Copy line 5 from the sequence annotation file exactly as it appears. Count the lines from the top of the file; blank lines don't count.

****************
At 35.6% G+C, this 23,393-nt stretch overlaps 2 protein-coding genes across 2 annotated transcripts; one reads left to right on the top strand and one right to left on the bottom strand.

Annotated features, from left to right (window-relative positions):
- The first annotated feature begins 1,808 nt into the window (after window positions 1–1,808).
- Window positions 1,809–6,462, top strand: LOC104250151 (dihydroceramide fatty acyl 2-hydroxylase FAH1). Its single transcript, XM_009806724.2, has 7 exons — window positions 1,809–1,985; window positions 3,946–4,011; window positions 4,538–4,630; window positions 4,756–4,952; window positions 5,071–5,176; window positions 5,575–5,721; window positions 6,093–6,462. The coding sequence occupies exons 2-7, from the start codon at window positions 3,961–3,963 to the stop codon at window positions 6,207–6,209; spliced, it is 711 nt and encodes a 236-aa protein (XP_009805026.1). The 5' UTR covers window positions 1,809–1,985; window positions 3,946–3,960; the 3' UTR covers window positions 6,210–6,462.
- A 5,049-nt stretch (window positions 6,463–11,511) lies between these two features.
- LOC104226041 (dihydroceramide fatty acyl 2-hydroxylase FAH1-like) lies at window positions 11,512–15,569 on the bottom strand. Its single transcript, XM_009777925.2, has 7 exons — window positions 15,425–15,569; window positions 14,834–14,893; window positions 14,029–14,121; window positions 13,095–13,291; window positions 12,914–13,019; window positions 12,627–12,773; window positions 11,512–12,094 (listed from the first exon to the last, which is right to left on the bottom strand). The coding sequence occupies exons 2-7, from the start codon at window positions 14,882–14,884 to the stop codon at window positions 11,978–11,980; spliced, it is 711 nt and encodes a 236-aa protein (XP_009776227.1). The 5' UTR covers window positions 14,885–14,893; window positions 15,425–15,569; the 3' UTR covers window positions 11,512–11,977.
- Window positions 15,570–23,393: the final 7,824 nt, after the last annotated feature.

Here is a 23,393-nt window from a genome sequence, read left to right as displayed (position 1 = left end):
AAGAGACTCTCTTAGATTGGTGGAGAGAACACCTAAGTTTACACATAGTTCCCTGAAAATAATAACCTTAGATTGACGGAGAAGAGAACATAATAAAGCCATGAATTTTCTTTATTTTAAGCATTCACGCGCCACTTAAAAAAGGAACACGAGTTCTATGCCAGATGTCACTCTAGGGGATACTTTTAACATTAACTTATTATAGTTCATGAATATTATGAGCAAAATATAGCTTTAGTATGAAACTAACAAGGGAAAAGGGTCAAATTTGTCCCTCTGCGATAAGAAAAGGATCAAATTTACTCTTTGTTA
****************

- A 5,049-nt stretch (window positions 6,463–11,511) lies between these two features.